Under the Association Agreement, while interpreting the state aid legislation, the Ukrainian courts are bound by the relevant jurisprudence of the CJEU, as well as relevant secondary legislation, frameworks, guidelines and other administrative acts in force in the European Union. However, we are not aware of any similar cases in Ukraine. Therefore, it remains to be seen how compliant they will be with regard to the Deutsche Lufthansa case law.
There is no provision of the Ukrainian law preventing an individual from bringing state aid proceedings in the national courts concurrently with an investigation by the AMC.Economic evidence
What is the role of economic evidence in the decision-making process?
Generally, economic evidence can be taken into account, but in practice the national courts are reluctant to accept it.Timeframe
What is the usual time frame for court proceedings at first instance and on appeal?
Under the general rule the pretrial proceedings in the administrative and commercial courts should last no longer than two months and the court should consider the case on the merits within one month. A case should be considered on appeal within two months. However, the time frames for pretrial proceedings may be extended for up to one month and, in practice, the statutory limits may be exceeded.Interim relief
What are the conditions and procedures for grant of interim relief against unlawfully granted aid?
Under the State Aid Law, an interested party can ask the AMC for interim measures. In particular, a competitor can submit a formal complaint to the AMC and, in parallel, ask the authority to suspend the state aid measure if it affects or may affect competition.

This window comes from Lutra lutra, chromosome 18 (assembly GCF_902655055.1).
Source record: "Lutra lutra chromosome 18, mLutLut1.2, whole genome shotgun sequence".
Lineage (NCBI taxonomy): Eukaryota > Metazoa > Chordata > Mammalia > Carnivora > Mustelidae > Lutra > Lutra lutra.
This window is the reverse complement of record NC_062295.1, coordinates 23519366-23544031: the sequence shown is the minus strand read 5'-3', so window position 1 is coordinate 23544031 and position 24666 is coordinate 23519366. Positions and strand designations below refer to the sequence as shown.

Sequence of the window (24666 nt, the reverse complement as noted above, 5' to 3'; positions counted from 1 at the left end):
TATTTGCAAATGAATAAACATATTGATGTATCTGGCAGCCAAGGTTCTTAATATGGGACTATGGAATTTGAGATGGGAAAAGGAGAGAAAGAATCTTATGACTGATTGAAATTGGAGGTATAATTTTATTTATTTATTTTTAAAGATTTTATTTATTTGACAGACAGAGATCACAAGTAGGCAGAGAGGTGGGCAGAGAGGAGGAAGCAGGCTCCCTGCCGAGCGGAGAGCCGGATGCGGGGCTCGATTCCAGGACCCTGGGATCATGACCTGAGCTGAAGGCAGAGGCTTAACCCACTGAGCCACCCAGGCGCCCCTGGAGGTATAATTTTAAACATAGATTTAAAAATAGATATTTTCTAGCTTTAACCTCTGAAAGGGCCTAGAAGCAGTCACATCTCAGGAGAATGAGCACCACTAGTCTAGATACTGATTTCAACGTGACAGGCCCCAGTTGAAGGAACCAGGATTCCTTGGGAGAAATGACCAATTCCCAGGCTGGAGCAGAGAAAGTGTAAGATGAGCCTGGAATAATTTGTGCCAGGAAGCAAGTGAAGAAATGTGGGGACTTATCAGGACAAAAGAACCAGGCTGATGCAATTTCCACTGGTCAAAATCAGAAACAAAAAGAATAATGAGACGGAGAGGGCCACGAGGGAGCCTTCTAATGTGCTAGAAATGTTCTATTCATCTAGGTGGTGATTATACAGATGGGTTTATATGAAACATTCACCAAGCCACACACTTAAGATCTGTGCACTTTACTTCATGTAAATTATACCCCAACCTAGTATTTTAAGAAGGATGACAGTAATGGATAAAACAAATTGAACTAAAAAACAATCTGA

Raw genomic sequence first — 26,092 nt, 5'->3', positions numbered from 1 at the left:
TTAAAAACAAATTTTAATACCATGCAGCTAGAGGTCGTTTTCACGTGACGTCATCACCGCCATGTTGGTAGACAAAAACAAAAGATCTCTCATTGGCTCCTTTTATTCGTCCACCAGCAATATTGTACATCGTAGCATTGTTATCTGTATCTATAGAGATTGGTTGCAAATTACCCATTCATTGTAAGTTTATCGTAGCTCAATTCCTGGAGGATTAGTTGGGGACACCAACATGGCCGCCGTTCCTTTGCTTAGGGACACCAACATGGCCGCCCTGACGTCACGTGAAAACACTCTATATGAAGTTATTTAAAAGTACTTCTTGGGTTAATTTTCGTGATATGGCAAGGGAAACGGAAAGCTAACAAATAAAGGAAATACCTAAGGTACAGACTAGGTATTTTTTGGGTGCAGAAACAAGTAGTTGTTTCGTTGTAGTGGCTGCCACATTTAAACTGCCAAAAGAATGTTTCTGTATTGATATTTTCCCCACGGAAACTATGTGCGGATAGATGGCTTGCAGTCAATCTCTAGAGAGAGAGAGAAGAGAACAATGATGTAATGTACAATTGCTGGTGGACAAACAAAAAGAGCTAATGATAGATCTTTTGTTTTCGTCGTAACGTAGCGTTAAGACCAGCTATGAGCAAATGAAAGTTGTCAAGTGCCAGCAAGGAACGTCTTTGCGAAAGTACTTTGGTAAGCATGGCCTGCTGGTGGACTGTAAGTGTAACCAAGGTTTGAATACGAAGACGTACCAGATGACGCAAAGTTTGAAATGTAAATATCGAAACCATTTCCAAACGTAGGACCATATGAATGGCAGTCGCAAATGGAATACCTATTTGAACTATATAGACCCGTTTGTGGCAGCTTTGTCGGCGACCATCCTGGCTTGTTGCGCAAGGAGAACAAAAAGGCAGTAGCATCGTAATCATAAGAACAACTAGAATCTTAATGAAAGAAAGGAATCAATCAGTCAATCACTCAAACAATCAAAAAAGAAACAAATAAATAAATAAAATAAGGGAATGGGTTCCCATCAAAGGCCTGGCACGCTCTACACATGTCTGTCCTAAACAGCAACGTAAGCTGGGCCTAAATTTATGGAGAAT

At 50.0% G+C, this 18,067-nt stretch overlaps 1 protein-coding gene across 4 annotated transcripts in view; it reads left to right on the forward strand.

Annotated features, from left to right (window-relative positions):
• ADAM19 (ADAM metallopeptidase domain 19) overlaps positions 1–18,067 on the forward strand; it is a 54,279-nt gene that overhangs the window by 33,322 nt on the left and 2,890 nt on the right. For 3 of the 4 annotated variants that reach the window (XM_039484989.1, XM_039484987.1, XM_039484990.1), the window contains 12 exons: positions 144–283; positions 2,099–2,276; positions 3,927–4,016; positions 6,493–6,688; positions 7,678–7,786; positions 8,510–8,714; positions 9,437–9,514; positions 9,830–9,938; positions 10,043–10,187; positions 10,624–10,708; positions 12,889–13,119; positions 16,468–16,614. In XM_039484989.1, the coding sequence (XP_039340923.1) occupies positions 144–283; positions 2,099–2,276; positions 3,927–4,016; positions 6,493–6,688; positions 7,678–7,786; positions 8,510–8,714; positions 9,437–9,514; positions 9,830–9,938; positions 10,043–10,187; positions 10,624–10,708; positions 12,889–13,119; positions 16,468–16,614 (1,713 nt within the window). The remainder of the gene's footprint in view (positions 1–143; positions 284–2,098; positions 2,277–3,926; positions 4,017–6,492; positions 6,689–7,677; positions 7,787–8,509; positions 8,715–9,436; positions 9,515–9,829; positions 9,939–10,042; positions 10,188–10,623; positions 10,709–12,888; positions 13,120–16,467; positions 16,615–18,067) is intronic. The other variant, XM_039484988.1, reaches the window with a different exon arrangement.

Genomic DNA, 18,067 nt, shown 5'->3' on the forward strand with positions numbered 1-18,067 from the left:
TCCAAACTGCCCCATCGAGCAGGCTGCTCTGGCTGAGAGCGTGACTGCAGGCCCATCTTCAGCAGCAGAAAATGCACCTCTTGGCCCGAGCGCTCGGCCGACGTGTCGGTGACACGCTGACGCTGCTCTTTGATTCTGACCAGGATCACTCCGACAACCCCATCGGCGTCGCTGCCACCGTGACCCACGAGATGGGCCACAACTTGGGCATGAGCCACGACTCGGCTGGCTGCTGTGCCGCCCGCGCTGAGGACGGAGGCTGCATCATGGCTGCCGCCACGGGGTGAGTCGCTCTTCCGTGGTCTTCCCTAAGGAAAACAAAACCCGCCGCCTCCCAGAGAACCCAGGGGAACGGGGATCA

For commercial and administrative courts, a general test for granting interim measures is that failure to do so will significantly hinder or make impossible the enforcement of a final decision or the effective protection of the claimant’s rights and interests. An additional ground for granting an interim measure by administrative court is prima facie evidence of an unlawful action or decision by the defendant and violation of the claimant’s rights and interests by the action or decision in question. The court can grant interim relief upon the application of the interested party or by its own motion. A court order on interim measures may be challenged on appeal.Legal consequence of illegal aid
What are the legal consequences if a national court establishes the presence of illegal aid? What happens in case of (illegal) state guarantees?
To our knowledge, there is no case law on this in Ukraine, as only one state aid-related case is being reviewed by the national court. Moreover, this case relates to the judicial review of the AMC’s decision to recover allegedly incompatible aid. At the same time, under the Association Agreement, the Ukrainian courts should be bound by the relevant jurisprudence of the CJEU, as well as relevant secondary legislation, frameworks, guidelines and other administrative acts in force in the European Union.Damages
What are the conditions for competitors to obtain damages for award of unlawful state aid or a breach of the standstill obligation in article 108(3) TFEU? Can competitors claim damages from the state or the beneficiary? How do national courts calculate damages?
There are no specific conditions for competitors to obtain damages for the award of unlawful state aid. Commercial and administrative courts have their own general mechanisms of calculating damages, which are relatively similar.